But in today’s society, unlike the world the Duke lived in, litigation looms for anyone trying to preserve their business, by allowing law-abiding patrons, and their families, to enter and use their establishment freely and safely, minus the predatory pests. This I assume to be the reason that the intoxicants were allowed, and even encouraged to disrupt and destroy my big day, along with denying my fans the opportunity to take 565 pages of laughter home with them. These swindlers are allowed to make full use of the Public Library all day, every day, and make it their own, to the exclusion of everyone else. They use the washrooms, the computers, the internet, and make good use of the stocked pond of people to bum handouts from. After collecting enough cash, the winos can use the library washrooms or an unoccupied aisle to trade their coffers of currency for drugs and/or alcohol, and then dispense the drugs into their lungs, noses, bellies, and bloodstreams in and around the library (their place of business). And this they repeat, ad infinitum, until they are forced to stop (jail and death being two of the leading forces for change). But the library staff was surely not going to be a force for change by enforcing any boundaries at all to their behavior. So the added treat of a celebrity book signing, in the middle of an otherwise humdrum day, must’ve seemed like a day at Disneyland to them, and they did not shy away from laying waste to that also. With glee. Seeing me waltz into the library with an optimistic, hopeful heart made them happier than a tornado in a trailer park. And they were left alone to pursue any and all victims. Unfortunately, to anyone who owns and operates a business anywhere that deals with this problem, this is, I am sure, preaching to the choir. And sadly, the same working-class, tax-paying people, myself included, who cannot use the library, are the very ones who paid for it.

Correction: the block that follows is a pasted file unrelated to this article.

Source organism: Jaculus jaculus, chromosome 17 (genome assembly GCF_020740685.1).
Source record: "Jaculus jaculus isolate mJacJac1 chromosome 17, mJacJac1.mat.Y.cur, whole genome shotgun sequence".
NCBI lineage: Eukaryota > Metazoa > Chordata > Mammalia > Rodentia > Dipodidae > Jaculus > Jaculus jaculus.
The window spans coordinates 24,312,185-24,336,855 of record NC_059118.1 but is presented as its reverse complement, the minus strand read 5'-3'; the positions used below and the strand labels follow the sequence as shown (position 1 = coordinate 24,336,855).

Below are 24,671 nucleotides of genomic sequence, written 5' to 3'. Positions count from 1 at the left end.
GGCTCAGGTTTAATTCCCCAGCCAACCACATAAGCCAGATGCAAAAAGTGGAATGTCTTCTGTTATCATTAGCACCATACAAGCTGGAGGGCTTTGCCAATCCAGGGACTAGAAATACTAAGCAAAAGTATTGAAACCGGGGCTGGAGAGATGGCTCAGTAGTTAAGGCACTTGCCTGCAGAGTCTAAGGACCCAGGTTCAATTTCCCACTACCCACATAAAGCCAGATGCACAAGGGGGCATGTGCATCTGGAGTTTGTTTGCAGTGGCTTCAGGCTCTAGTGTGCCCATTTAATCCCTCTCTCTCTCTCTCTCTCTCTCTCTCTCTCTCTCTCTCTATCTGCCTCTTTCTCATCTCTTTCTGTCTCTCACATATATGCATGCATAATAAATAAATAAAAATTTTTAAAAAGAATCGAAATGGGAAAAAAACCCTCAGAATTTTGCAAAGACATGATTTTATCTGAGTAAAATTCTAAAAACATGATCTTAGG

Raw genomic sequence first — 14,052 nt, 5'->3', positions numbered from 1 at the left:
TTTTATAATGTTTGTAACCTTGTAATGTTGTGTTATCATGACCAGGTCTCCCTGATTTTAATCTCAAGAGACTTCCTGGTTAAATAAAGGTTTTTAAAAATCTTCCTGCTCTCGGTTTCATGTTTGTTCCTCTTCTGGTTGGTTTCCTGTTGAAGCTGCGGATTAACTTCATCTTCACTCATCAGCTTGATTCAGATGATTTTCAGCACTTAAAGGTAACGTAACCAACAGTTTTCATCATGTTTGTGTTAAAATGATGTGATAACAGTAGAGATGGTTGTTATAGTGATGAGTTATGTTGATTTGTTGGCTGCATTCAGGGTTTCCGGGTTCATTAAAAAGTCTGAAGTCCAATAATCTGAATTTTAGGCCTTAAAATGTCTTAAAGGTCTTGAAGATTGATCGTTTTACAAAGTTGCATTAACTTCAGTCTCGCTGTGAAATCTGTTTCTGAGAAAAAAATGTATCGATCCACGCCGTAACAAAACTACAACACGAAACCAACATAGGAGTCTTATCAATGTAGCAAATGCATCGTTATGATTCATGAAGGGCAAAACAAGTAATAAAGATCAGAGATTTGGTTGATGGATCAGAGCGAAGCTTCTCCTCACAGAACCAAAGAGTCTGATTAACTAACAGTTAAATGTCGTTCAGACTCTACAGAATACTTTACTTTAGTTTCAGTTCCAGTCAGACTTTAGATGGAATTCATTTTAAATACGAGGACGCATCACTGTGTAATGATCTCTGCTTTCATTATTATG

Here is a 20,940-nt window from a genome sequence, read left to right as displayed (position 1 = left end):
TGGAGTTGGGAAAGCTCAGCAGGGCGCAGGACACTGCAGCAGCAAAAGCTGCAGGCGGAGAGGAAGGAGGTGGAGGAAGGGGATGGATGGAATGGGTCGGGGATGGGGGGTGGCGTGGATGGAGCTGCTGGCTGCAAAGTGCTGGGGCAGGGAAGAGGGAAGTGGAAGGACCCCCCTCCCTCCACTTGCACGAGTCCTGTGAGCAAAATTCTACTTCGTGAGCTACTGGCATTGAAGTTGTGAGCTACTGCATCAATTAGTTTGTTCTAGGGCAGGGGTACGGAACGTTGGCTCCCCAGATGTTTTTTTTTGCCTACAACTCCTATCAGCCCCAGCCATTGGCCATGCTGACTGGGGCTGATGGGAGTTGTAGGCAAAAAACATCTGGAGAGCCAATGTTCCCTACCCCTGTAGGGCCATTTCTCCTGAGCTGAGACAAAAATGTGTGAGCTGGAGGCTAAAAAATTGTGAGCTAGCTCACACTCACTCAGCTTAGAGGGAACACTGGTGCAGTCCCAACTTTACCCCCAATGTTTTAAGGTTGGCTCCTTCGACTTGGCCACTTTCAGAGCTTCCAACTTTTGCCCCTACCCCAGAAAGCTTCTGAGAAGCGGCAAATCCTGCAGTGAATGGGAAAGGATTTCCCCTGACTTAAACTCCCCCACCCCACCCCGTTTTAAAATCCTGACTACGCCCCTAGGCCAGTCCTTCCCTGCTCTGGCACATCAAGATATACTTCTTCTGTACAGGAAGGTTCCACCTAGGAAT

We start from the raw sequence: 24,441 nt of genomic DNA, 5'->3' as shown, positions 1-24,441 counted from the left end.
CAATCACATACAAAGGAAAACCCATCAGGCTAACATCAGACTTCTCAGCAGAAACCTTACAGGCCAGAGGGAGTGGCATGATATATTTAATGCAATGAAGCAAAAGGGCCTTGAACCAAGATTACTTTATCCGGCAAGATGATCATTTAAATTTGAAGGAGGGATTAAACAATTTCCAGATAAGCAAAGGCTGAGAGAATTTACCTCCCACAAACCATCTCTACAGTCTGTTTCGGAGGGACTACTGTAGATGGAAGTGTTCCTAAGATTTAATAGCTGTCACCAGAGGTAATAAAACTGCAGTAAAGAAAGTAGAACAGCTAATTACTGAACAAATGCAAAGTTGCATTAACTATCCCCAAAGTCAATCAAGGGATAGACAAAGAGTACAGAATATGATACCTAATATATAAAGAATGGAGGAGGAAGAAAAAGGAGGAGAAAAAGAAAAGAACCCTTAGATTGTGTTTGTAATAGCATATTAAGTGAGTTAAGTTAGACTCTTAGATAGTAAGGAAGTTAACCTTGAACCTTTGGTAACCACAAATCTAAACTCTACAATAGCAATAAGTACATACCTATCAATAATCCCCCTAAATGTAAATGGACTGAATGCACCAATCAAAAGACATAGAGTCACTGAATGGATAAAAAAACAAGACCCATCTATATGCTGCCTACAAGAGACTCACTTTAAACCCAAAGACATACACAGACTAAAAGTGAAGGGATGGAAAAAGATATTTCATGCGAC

Mosquitoes and Sweet Meat

   Why these pickled nomads flocked to me like moths to a flame is a mystery to me, but one which I, and my readers, are in no means unacquainted with. I am, as I mentioned before, a veritable nut-magnet. I attract psychos like a clock attracts the time. Like something shiny to a shark, I am a lighthouse for loonies. Pests from any phylum can pick me out of a lineup, and I am seemingly singled out constantly for their abuse. For example, I can be outside with my wife, minding my own business, sitting on our deck, or gardening in our backyard, or lying on a beach, and I am sure to be eaten alive by mosquitoes, and deluged upon by various malicious, malevolent, mean-spirited, malformed, snaggle-toothed vermin (I’m talking about literal insects here, not my entourage at the library, but I do see the resemblance). I’m besieged by bugs. And what, you ask, is my wife’s state of being, amid all the flesh-eating, blood-sucking pestilence Nature is providing me? Invariably, amid my insect-apocalypse, while I am busy slapping myself into a self-inflicted concussion, my lovely wife, and her bare, white skin, is right beside me, resting peacefully or working happily, oftentimes softly singing (grrrrrrr!!!), being completely ignored by the hordes from hell. She won’t even be lighted upon by these foul and thirsty beasts. I am married to the sweetest woman in the world, and there isn’t a bug on Earth that knows it! According to the Bible, my wife and I are “one flesh”. Well tell that to the bugs! They realize that “one flesh” is a completely figurative term, and, rightly dividing the Word—and us—consume me. So in the midst of this pestilence, while I’m getting eaten alive, beside me in the library is my friend Delmer, softly signing, and beside me in the garden is my wife Beth, softly singing. (Man, that’s good!)

Float Like A Butterfly, Sting Like A Bee – You Can’t Hit What You Can’t See